The phenomenon, in hindsight, had long since entered the crosshairs of the authorities that watch the markets. Piazza Affari has adopted a regulation in which sanctions are provided for by the ultra-fast intermediary which exceeds a certain level between the withdrawn and the executed orders (the so-called order to book ratio). The same MiFid2, entered into force at the beginning of 2018, provides more stringent rules for high frequency traders. A set of regulations that, according to various experts, has led intermediaries to more correct behaviors. Also because, beyond the possible sanction, the reputational risk is very high. In short: the present, especially in Europe and in Italy, might seem less complicated. However, although not very visible, the problem remains. The non-high number of registered cases is in fact also a consequence of the diabolical probatio. In other words, although the potential spoofing activities are graphically recognizable by the stock monitors, it is very difficult to prove the trader's fraud. Furthermore, the Brussels decision itself to identify, in the Market abuse directive, the different types of manipulation implicitly shows how the phenomenon has its relevance. An importance that, moreover, the recent condemnations in the US commodity lists have brought to the fore.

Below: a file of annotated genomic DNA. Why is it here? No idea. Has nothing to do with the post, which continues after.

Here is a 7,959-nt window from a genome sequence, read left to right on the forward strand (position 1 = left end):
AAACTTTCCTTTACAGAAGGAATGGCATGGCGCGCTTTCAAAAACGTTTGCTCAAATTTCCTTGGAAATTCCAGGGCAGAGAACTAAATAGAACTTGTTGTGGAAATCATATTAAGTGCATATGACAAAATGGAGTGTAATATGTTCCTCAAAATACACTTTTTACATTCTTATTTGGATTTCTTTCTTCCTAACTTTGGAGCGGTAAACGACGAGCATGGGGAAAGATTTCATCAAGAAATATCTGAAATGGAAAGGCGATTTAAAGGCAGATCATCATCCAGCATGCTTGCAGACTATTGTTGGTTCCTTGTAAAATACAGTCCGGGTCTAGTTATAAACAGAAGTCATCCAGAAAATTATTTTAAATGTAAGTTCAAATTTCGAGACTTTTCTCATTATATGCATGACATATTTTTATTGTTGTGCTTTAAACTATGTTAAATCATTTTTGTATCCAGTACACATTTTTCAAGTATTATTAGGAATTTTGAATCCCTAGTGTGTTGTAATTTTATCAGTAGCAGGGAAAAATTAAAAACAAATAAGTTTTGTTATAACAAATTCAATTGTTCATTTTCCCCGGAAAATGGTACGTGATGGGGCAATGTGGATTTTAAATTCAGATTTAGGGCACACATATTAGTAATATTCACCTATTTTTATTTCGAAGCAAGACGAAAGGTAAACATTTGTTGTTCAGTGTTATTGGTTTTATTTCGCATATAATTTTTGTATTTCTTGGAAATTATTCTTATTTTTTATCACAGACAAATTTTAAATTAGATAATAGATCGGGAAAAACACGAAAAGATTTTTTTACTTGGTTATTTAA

But it's not just a matter of ultra-fast traders. The algorithm is exploited illegally in other situations. A few days ago a research concerning the use of Twitter was published. Scholars (Riu Fan, Oleksandr Talaver and Vu Tran) have analyzed over 49 million "chirps" (between August 2015 and July 2017) reported to companies of the Ftse100 in London. They extracted those made by robots and found that the tweets could, negatively or positively, influence the volatility and volume of the titles mentioned in the messages. Not only that: even for only about 30 minutes, the same prices could be influenced. Is it surprising? Absolutely not. Another pool of scientists, this time Italian, has found anomalies always on Twitter. The experts, within the EU SoBigData project, have x-rayed millions of "chirps". On the one hand, it emerged that in several of these, concerning important American listed companies, other securities of lower value were cited; and, on the other, on the other, that these tweets were "retweeted" many times and in no time by the robots. Algorithms that, amplifying the echo of the "chirps", made interesting the small cap hooked to the best known titles. The target? Scientists do not give answers.